"If people think they're going to come to Louisiana, anywhere, or New Orleans and engage in the kind of activities they would have pre-pandemic then they are mistaken and quite frankly they are not welcome here to do that,'' Louisiana Governor John Bel Edwards said at a recent news conference.

Peru's interim President Francisco Sagasti announced on Monday night that 487 officials, including the former ministers of foreign affairs and health, took advantage of their privileged positions to secretly receive early inoculations of the Chinese-made Sinopharm vaccine, which the government had purchased for doctors and other health workers battling the pandemic.

Sagasti said the officials' names are being turned over to prosecutors. Following the scandal, Peru appointed its sixth foreign minister in less than a year, following the resignation of its last one, Elizabeth Astete.

Peru's economy on the brink


South Africa's Health Ministry said manufacturers of Russia's Sputnik V vaccine had submitted documentation to the local medicines regulator for registration. The ministry added that it was "continuously engaging" with the manufacturers of the jab. The country has paused the use of AstraZeneca's vaccine due to preliminary data which showed that it offered minimal protection against mild to moderate illness from the country's dominant variant, 501Y.V.2.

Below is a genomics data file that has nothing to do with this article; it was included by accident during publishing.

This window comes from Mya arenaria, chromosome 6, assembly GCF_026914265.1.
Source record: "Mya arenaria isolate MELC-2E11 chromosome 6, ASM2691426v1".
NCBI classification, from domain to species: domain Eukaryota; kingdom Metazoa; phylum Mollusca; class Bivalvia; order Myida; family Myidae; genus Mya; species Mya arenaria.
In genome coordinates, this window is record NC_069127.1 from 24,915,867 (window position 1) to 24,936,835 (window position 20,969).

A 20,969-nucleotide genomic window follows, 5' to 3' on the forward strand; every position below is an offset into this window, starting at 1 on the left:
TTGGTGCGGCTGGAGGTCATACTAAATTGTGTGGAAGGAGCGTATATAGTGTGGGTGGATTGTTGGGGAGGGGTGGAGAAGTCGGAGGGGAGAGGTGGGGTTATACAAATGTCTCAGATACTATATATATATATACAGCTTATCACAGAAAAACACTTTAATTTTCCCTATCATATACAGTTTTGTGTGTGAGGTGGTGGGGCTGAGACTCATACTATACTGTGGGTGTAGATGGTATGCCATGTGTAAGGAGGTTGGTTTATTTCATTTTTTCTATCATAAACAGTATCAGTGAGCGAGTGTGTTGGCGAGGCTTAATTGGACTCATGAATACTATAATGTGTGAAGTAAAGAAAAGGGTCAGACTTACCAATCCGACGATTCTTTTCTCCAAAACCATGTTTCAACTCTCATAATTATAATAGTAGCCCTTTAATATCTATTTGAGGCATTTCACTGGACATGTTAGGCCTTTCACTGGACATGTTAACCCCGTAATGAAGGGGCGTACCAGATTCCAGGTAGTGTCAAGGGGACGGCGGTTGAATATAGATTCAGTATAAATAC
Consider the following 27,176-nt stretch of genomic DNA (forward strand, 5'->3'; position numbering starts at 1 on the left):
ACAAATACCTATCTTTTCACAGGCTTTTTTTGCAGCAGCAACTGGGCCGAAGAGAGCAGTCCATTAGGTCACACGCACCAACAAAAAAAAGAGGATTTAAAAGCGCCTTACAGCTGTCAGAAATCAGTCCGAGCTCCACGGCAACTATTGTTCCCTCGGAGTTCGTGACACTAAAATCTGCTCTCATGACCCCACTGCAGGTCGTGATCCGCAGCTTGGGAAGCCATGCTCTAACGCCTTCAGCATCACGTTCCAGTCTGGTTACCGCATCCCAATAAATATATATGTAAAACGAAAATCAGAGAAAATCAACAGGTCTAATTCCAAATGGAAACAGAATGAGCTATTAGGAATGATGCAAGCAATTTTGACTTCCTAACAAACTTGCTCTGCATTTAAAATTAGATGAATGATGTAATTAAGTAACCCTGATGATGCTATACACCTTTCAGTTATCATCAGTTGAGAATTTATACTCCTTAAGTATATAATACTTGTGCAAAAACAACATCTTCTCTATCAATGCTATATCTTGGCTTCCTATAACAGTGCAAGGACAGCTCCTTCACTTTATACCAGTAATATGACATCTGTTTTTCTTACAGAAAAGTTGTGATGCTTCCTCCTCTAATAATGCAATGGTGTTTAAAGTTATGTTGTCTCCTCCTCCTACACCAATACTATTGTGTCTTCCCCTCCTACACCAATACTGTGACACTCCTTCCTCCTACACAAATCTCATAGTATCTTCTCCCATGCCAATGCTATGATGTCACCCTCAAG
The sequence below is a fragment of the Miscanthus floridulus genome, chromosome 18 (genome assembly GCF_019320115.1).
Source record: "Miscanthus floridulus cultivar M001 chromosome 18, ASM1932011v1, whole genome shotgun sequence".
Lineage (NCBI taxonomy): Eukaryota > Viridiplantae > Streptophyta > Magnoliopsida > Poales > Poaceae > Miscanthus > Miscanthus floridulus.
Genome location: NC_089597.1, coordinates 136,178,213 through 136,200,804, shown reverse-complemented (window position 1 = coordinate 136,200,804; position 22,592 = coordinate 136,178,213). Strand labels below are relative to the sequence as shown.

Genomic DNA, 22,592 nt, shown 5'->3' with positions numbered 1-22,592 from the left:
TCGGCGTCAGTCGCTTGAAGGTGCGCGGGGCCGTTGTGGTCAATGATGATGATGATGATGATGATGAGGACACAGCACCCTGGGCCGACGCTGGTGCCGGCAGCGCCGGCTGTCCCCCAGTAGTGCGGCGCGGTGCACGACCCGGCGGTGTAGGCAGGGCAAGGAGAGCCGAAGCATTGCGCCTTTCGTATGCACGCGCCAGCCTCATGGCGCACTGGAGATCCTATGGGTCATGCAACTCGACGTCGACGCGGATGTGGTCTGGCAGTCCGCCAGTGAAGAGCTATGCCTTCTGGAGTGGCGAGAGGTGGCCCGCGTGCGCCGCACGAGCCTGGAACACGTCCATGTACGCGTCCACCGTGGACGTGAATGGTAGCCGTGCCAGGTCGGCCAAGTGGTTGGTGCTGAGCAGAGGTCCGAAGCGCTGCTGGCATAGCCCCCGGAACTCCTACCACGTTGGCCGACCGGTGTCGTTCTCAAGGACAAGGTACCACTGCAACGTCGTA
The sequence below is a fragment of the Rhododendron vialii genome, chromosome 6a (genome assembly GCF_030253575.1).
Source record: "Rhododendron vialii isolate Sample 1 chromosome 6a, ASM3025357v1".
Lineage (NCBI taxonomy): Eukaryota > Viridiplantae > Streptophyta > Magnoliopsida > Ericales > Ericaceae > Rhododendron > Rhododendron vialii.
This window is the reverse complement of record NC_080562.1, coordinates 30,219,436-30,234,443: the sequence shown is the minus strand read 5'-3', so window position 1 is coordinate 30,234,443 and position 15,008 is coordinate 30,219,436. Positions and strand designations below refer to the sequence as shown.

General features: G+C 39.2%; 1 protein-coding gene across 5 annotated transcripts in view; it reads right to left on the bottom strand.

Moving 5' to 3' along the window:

The country was also expecting its first batch of Johnson & Johnson doses on Tuesday night. Authorities plan to distribute them to vaccine centres nationwide overnight.

Catch up on DW content

The coronavirus pandemic has turned our lives upside down, affecting everything from the way we work to family relationships and friendships, for better and for worse. Read the full report here

European hotels seeing fewer guests due to the pandemic have opened their doors to the homeless during a cold winter. Watch the full report below.

lc/rt (AP, AFP, dpa, Reuters)